Be Present: If the deposition is being done in your conference room, sit across from the witness so that you can reassure them as well as assess their reactions to different inquiries. If the witness is doing the deposition from home, go to their physical location and sit next to them.

Contingencies: Before starting, go over with the other party all that is supposed to happen in the deposition. Include the procedure if interference with the electronics or the deposition occurs or if any parties are cut off.

Technical Instructions: Follow any court instructions to the letter regarding labels, statements, etc. Do a spot check with all parties connected shortly before the deposition; this will help avoid any issues once the deposition is supposed to start.

Deposition Recordings: Make sure that the deposition is recorded and that you get a copy of the recording from all parties that record it. Make getting a recording from the opposing counsel part of the deposition agreement if possible.

Close Everything: Everyone on your side should only have the apps or software used to conduct the deposition open on any computers attached to the videoconferencing equipment.

When Questioning

Look directly into the camera when addressing the other side. If talking to a camera and microphone are disconcerting, have someone sit opposite you as if you are talking to them.

Other Tips

Here are some random tips that will help your deposition succeed.

  • Mute your microphone when you are not speaking. Place your microphone as close to the speaker as possible. 
  • Avoid shuffling papers or whispering.
  • Do not interrupt the other side and stop talking when you are interrupted. Once order is restored, reiterate your point for the record.
  • Go over spellings with the court reporter before everyone hangs up.
  • Remote depositions make things trickier, but not impossible. 

These general guidelines will help you conduct your deposition in the most effective manner possible.


Remote Depositions Tips: Pointers From the Field

women working on laptop

Remote Depositions Tips: Pointers From the Field

women working on laptop

Teachers, doctors, engineers, and scientists have learned the art of remote working this year. Even lawyers and court reporters have mastered virtual legal proceedings.
And while we all hope for more social interaction this year, there are some remote practices that have proved useful, like remote depositions. Witnesses, court reporters, and legal counsel can use remote deposition tools to collect meaningful information without compromising on health and safety.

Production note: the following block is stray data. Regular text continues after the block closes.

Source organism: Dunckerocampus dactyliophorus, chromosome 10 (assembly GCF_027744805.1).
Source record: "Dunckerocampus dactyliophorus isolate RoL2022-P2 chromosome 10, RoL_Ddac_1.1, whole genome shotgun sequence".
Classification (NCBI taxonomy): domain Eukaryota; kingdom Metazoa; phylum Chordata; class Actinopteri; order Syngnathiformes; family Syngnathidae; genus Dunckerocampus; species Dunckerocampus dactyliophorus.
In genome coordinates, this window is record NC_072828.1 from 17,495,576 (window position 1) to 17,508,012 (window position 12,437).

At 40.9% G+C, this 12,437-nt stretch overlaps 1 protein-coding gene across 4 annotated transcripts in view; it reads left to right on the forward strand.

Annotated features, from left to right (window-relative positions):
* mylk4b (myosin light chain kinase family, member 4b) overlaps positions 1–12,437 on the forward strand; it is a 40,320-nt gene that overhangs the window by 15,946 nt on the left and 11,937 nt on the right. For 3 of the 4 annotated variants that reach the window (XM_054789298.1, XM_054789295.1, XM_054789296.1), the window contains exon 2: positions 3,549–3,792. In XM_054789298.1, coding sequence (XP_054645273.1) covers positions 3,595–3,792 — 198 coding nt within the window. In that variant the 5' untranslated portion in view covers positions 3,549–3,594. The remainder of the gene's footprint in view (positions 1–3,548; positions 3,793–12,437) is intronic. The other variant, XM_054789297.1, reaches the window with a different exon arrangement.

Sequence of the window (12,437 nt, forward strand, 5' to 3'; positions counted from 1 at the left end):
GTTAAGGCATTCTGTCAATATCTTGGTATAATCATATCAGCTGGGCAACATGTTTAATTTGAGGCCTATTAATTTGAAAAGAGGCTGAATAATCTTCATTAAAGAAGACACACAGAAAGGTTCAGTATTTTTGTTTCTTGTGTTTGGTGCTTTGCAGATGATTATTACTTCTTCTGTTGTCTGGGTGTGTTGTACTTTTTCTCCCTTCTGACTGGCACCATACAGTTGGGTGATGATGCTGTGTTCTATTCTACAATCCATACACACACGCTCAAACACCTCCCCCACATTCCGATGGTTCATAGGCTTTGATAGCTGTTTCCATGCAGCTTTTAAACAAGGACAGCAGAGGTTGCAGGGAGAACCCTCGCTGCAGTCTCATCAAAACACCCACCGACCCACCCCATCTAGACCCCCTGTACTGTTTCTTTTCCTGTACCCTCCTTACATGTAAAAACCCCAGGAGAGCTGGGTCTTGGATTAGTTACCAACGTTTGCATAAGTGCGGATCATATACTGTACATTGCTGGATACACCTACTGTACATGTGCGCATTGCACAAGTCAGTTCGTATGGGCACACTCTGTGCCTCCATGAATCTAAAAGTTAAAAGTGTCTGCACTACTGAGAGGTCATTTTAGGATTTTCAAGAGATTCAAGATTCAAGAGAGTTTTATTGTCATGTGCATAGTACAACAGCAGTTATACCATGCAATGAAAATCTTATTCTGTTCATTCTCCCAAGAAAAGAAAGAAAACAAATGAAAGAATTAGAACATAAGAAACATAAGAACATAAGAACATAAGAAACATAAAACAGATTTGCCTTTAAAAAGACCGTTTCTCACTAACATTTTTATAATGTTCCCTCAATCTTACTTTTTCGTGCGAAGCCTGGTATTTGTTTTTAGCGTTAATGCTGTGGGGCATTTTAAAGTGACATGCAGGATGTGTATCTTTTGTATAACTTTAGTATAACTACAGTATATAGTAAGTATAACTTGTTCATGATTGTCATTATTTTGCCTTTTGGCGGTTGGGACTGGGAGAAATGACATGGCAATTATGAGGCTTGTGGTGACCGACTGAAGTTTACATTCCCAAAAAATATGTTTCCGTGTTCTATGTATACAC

Looking for a few tips on conducting remote court depositions? Keep reading!

Test the Tech

When it comes to remote depositions, the internet is your best friend or your worst enemy. Always test your internet, microphone capabilities, sound quality, and video clarity for an online deposition before the scheduled date.
Work with all parties involved to confirm stable internet connection, audio, and video. If you’re worried about the technology, consider hiring a professional deposition service with experience in remote depositions. 

Speak Slowly and Clearly

You’ve heard this since your first oral book report in elementary school – speak slow and clear. It’s never been as important as when conducting a remote deposition. 
The better the enunciation from the speaker, the easier it is for the court reporter to type every single word. Speaking loudly and clearly can make a difference in the overall accuracy of the deposition too. Remind witnesses and any other speaking party to take extra care with each word and phrase.

Dress the Part

Yes, we’d all rather be wearing sweatpants, but a remote deposition is a serious matter. So, dress like it! Professional clothing, with solid colors, is best for remote depositions. 
Check your background to be sure your outfit doesn’t blend in with the colors behind you. Instruct witnesses to dress as they would for a standard court proceeding. This creates a professional aesthetic and cues participants to act professionally. 

Plan the Exhibits 

When conducting a remote deposition, you can choose to share exhibits with witnesses electronically or using paper copies. Decide ahead of time which method you want to use. Remember that paper copies are trickier because the deponent’s counsel can view these documents too.
For electronic sharing, make sure your remote deposition service allows you to share your screen or a document in real-time. Talk to the witness and make sure he or she understands how they will be viewing the exhibits.

Remove Potential Distractions

Do your best to remove in-person and online distractions. All participants should find a quiet, well-lit space without distraction for the remote deposition. Talk to witnesses about these expectations before the deposition so that they can plan.